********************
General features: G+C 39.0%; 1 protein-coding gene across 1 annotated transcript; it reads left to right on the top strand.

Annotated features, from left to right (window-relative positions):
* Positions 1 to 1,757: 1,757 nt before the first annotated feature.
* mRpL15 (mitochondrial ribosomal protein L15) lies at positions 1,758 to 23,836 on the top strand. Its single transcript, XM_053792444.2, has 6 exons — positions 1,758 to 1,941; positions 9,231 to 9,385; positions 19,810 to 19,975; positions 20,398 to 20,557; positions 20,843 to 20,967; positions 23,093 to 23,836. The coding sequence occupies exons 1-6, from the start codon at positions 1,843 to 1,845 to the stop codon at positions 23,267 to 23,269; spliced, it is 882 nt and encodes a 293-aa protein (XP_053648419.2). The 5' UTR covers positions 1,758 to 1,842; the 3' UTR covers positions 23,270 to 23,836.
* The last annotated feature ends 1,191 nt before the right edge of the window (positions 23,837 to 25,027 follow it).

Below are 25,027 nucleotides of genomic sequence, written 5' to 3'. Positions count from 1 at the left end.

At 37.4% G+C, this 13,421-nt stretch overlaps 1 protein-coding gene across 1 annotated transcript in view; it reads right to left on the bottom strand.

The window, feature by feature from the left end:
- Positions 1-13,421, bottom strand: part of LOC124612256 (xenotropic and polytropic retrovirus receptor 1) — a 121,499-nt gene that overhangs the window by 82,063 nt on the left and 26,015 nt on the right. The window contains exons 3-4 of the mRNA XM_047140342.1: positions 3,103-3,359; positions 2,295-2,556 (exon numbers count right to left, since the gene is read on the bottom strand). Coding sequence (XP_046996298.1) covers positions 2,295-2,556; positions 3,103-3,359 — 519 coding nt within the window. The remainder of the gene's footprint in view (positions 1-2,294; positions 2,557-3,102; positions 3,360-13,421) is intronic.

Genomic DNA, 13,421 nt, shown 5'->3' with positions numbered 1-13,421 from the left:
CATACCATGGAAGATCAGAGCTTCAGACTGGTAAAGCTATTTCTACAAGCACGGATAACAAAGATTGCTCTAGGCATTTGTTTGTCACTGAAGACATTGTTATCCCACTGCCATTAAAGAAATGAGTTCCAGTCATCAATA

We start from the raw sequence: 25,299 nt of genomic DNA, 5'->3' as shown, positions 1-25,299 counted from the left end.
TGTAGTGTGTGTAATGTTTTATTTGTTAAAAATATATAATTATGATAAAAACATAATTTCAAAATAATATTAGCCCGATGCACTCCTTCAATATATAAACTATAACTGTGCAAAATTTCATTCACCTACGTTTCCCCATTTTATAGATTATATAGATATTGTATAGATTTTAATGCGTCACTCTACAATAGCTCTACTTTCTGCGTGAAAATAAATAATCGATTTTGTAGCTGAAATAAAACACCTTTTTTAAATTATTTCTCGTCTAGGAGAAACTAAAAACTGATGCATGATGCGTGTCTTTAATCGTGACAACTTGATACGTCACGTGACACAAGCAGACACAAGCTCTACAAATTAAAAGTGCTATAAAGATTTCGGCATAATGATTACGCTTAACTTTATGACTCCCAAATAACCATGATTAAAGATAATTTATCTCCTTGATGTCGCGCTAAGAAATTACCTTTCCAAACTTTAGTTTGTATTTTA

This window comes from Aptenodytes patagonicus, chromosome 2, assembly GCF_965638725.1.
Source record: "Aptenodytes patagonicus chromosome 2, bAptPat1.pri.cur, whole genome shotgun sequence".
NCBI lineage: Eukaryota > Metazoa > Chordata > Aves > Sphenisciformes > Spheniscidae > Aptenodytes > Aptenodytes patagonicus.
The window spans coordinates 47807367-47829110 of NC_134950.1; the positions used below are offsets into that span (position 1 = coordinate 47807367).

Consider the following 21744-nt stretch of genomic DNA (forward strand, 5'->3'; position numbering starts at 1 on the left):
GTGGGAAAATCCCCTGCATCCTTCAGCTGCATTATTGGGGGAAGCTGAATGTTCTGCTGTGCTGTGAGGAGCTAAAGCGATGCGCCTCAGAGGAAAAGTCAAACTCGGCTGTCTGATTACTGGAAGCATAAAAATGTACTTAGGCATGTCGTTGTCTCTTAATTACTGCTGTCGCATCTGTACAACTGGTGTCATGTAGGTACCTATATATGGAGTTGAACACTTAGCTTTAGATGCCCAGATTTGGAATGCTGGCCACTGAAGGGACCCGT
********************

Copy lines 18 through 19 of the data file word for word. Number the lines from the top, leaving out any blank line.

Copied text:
Consider the following 21744-nt stretch of genomic DNA (forward strand, 5'->3'; position numbering starts at 1 on the left):
GTGGGAAAATCCCCTGCATCCTTCAGCTGCATTATTGGGGGAAGCTGAATGTTCTGCTGTGCTGTGAGGAGCTAAAGCGATGCGCCTCAGAGGAAAAGTCAAACTCGGCTGTCTGATTACTGGAAGCATAAAAATGTACTTAGGCATGTCGTTGTCTCTTAATTACTGCTGTCGCATCTGTACAACTGGTGTCATGTAGGTACCTATATATGGAGTTGAACACTTAGCTTTAGATGCCCAGATTTGGAATGCTGGCCACTGAAGGGACCCGT